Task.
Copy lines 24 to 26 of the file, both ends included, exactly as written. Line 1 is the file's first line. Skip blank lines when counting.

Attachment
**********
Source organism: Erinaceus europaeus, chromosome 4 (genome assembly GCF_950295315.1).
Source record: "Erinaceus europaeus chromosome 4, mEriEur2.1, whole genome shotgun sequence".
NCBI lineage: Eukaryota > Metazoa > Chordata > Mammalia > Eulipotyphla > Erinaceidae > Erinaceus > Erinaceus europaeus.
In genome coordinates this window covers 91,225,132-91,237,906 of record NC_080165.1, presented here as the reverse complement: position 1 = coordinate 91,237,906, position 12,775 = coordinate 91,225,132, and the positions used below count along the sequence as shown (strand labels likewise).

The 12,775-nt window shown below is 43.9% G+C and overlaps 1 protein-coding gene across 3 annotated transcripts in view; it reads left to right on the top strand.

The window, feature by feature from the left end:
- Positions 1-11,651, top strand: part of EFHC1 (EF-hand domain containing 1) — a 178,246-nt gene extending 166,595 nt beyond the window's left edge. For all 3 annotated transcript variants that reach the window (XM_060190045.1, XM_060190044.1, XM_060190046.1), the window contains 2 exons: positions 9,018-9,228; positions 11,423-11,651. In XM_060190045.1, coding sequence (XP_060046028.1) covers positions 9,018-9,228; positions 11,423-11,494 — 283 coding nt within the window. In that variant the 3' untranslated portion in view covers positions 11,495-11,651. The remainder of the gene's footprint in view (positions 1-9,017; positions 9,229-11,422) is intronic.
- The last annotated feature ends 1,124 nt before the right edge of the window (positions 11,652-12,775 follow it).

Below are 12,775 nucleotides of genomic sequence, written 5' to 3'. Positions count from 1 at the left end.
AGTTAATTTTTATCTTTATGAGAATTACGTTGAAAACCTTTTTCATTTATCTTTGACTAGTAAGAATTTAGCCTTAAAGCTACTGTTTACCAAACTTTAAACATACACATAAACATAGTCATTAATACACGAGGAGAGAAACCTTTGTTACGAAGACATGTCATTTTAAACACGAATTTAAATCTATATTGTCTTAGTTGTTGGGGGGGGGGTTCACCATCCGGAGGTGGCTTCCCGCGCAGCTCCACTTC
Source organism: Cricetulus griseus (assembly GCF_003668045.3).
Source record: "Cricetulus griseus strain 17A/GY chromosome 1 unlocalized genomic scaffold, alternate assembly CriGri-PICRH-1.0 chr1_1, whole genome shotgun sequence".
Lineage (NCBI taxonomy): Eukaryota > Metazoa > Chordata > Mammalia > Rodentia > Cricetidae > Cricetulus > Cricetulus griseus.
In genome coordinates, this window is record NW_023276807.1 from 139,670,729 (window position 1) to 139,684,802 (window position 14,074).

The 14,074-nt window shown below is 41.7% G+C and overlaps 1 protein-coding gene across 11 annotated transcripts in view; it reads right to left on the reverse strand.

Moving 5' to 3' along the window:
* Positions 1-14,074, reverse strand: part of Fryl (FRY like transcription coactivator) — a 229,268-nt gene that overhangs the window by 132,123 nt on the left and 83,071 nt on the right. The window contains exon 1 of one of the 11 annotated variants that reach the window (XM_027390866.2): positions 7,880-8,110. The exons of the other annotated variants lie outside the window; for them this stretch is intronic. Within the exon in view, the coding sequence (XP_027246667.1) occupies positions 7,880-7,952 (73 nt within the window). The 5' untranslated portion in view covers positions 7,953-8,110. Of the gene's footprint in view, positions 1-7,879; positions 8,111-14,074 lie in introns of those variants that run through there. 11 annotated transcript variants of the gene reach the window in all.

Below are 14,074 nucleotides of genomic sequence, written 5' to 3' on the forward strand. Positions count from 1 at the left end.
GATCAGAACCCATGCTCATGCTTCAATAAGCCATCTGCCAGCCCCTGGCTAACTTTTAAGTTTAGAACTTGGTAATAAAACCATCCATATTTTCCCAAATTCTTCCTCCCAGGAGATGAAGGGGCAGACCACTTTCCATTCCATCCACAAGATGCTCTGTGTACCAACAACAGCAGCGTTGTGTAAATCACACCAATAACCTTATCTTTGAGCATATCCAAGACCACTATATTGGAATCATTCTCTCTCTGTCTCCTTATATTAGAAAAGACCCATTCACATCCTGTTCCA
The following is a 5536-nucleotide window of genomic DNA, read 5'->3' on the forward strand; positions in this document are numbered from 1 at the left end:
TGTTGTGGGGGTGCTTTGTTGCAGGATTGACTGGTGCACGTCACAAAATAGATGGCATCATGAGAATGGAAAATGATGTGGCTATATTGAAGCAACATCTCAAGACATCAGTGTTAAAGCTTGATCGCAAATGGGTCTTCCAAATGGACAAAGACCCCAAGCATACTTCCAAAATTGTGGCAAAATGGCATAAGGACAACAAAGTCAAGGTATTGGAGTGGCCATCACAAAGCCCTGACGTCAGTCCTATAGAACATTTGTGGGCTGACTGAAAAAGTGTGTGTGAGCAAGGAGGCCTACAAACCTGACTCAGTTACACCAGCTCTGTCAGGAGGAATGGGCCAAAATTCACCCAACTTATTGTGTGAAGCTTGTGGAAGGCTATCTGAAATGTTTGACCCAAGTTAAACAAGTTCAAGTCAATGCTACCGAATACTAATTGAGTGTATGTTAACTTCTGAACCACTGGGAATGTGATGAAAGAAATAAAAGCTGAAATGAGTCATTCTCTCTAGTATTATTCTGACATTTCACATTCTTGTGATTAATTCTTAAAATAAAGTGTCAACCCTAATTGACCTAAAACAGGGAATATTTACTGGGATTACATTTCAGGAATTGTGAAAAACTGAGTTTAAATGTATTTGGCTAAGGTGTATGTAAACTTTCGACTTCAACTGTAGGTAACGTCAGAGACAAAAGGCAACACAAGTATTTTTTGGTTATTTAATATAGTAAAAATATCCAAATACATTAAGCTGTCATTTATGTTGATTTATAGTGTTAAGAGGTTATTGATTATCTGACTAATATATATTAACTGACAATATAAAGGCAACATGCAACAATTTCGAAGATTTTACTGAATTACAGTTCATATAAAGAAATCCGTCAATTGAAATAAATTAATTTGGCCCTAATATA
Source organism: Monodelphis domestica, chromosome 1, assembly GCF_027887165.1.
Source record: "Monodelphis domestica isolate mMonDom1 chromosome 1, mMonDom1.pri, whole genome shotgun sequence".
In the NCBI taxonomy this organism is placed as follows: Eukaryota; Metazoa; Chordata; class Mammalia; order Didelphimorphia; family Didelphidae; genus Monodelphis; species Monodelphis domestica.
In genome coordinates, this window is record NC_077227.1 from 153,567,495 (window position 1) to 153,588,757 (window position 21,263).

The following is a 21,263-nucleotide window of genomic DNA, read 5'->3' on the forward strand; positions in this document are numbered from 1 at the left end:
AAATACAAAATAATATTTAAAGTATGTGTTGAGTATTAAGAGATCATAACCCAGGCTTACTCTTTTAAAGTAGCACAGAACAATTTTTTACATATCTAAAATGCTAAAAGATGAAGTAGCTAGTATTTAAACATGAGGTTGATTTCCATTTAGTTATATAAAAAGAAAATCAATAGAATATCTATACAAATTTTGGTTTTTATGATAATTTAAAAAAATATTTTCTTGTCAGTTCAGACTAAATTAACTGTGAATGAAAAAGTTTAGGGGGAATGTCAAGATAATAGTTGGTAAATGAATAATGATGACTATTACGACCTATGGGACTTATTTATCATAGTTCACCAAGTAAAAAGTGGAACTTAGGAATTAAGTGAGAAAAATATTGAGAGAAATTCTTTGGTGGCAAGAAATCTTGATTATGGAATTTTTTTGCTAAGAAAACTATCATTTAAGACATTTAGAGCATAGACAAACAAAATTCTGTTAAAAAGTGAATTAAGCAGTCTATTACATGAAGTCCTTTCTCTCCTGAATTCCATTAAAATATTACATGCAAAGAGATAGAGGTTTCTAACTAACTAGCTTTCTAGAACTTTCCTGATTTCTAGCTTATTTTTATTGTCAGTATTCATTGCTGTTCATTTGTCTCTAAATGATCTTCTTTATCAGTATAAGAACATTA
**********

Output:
In the NCBI taxonomy this organism is placed as follows: Eukaryota; Metazoa; Chordata; class Mammalia; order Didelphimorphia; family Didelphidae; genus Monodelphis; species Monodelphis domestica.
In genome coordinates, this window is record NC_077227.1 from 153,567,495 (window position 1) to 153,588,757 (window position 21,263).

The following is a 21,263-nucleotide window of genomic DNA, read 5'->3' on the forward strand; positions in this document are numbered from 1 at the left end: